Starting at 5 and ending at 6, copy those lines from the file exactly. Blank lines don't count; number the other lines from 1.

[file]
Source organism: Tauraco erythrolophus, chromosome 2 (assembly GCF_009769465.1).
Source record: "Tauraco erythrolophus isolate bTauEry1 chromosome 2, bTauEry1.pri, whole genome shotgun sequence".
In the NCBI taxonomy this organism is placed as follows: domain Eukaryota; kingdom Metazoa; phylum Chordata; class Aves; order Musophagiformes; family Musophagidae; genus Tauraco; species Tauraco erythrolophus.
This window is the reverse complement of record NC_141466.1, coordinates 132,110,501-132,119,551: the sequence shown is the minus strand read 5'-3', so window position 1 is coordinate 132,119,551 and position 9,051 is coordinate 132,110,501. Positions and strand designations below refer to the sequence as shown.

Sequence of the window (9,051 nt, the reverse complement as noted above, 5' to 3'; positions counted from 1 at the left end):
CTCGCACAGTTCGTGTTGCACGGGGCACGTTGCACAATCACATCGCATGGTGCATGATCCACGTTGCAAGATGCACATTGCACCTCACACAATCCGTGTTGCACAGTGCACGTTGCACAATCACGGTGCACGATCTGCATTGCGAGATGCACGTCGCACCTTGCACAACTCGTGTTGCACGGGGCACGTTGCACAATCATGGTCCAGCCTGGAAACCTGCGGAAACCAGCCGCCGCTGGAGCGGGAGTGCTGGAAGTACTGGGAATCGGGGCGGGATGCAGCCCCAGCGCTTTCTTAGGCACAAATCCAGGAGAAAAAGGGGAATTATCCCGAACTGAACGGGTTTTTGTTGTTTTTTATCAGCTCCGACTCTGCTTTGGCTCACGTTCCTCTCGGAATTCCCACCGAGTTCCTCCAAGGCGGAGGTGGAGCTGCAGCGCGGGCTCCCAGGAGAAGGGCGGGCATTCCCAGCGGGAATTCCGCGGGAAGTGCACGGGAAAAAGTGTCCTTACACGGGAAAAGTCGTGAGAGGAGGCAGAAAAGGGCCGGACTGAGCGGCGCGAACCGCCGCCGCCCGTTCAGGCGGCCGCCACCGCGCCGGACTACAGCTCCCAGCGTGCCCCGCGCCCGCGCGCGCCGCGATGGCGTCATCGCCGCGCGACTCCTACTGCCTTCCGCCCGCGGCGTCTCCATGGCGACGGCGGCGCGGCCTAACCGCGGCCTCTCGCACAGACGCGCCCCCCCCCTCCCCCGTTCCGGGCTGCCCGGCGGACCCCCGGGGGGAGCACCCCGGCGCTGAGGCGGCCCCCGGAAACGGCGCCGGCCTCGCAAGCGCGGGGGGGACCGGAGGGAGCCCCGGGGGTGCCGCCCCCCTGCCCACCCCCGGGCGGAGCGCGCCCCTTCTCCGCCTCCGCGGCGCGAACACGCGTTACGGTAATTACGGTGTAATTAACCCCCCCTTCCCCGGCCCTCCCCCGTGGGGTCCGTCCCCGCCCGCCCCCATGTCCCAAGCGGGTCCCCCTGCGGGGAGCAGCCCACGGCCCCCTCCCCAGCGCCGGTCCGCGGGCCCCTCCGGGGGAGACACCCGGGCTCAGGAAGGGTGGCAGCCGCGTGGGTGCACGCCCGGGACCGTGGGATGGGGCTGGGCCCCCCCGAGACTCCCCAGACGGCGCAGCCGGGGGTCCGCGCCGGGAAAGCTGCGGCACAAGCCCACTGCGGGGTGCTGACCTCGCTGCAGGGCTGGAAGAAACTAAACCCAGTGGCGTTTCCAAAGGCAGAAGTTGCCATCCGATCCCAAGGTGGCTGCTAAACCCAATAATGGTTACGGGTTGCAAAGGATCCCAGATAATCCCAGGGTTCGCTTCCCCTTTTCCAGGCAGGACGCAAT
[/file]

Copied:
Sequence of the window (9,051 nt, the reverse complement as noted above, 5' to 3'; positions counted from 1 at the left end):
CTCGCACAGTTCGTGTTGCACGGGGCACGTTGCACAATCACATCGCATGGTGCATGATCCACGTTGCAAGATGCACATTGCACCTCACACAATCCGTGTTGCACAGTGCACGTTGCACAATCACGGTGCACGATCTGCATTGCGAGATGCACGTCGCACCTTGCACAACTCGTGTTGCACGGGGCACGTTGCACAATCATGGTCCAGCCTGGAAACCTGCGGAAACCAGCCGCCGCTGGAGCGGGAGTGCTGGAAGTACTGGGAATCGGGGCGGGATGCAGCCCCAGCGCTTTCTTAGGCACAAATCCAGGAGAAAAAGGGGAATTATCCCGAACTGAACGGGTTTTTGTTGTTTTTTATCAGCTCCGACTCTGCTTTGGCTCACGTTCCTCTCGGAATTCCCACCGAGTTCCTCCAAGGCGGAGGTGGAGCTGCAGCGCGGGCTCCCAGGAGAAGGGCGGGCATTCCCAGCGGGAATTCCGCGGGAAGTGCACGGGAAAAAGTGTCCTTACACGGGAAAAGTCGTGAGAGGAGGCAGAAAAGGGCCGGACTGAGCGGCGCGAACCGCCGCCGCCCGTTCAGGCGGCCGCCACCGCGCCGGACTACAGCTCCCAGCGTGCCCCGCGCCCGCGCGCGCCGCGATGGCGTCATCGCCGCGCGACTCCTACTGCCTTCCGCCCGCGGCGTCTCCATGGCGACGGCGGCGCGGCCTAACCGCGGCCTCTCGCACAGACGCGCCCCCCCCCTCCCCCGTTCCGGGCTGCCCGGCGGACCCCCGGGGGGAGCACCCCGGCGCTGAGGCGGCCCCCGGAAACGGCGCCGGCCTCGCAAGCGCGGGGGGGACCGGAGGGAGCCCCGGGGGTGCCGCCCCCCTGCCCACCCCCGGGCGGAGCGCGCCCCTTCTCCGCCTCCGCGGCGCGAACACGCGTTACGGTAATTACGGTGTAATTAACCCCCCCTTCCCCGGCCCTCCCCCGTGGGGTCCGTCCCCGCCCGCCCCCATGTCCCAAGCGGGTCCCCCTGCGGGGAGCAGCCCACGGCCCCCTCCCCAGCGCCGGTCCGCGGGCCCCTCCGGGGGAGACACCCGGGCTCAGGAAGGGTGGCAGCCGCGTGGGTGCACGCCCGGGACCGTGGGATGGGGCTGGGCCCCCCCGAGACTCCCCAGACGGCGCAGCCGGGGGTCCGCGCCGGGAAAGCTGCGGCACAAGCCCACTGCGGGGTGCTGACCTCGCTGCAGGGCTGGAAGAAACTAAACCCAGTGGCGTTTCCAAAGGCAGAAGTTGCCATCCGATCCCAAGGTGGCTGCTAAACCCAATAATGGTTACGGGTTGCAAAGGATCCCAGATAATCCCAGGGTTCGCTTCCCCTTTTCCAGGCAGGACGCAAT